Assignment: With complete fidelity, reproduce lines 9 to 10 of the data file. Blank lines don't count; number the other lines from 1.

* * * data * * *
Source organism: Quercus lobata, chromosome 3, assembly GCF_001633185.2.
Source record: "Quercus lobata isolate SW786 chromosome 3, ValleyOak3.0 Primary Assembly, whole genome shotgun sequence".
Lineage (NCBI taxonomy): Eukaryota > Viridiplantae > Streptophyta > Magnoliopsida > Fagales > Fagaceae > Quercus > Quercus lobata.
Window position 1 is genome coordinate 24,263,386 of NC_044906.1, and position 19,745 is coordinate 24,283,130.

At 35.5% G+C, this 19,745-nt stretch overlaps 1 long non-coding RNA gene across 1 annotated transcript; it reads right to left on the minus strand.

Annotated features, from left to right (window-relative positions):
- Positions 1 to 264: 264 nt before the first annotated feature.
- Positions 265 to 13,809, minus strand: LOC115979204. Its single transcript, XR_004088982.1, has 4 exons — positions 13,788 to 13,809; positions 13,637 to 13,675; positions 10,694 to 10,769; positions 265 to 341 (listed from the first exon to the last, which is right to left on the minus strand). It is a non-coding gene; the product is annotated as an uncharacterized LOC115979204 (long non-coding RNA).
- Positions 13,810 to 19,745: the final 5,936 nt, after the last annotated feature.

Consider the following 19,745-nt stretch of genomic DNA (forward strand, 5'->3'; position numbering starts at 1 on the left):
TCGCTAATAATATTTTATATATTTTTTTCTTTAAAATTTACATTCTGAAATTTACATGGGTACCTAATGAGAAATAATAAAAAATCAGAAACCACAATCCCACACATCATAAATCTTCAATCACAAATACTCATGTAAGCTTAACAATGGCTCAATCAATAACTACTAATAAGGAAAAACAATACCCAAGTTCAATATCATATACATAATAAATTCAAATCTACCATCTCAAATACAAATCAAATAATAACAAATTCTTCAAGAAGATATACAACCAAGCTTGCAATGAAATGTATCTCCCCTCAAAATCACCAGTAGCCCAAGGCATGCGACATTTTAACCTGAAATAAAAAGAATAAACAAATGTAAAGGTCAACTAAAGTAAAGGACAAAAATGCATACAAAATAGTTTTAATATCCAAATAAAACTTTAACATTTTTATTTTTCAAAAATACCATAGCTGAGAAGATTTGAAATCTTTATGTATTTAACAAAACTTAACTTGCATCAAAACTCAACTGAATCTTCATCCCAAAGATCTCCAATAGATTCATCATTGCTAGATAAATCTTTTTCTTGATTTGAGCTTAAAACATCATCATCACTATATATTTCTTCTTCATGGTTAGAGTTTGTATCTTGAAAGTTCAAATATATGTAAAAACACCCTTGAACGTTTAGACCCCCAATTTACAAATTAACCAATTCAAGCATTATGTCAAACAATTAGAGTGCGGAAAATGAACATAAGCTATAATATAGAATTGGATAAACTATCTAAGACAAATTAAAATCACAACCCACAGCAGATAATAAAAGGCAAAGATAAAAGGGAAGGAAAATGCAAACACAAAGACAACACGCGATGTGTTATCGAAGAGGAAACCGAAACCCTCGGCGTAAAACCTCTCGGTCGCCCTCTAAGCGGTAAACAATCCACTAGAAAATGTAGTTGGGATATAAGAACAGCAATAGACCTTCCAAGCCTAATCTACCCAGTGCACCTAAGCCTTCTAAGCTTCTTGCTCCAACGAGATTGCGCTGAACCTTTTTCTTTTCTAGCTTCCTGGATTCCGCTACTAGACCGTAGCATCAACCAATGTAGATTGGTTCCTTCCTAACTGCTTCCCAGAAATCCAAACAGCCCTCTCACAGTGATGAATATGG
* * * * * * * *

- Positions 13,810 to 19,745: the final 5,936 nt, after the last annotated feature.

Consider the following 19,745-nt stretch of genomic DNA (forward strand, 5'->3'; position numbering starts at 1 on the left):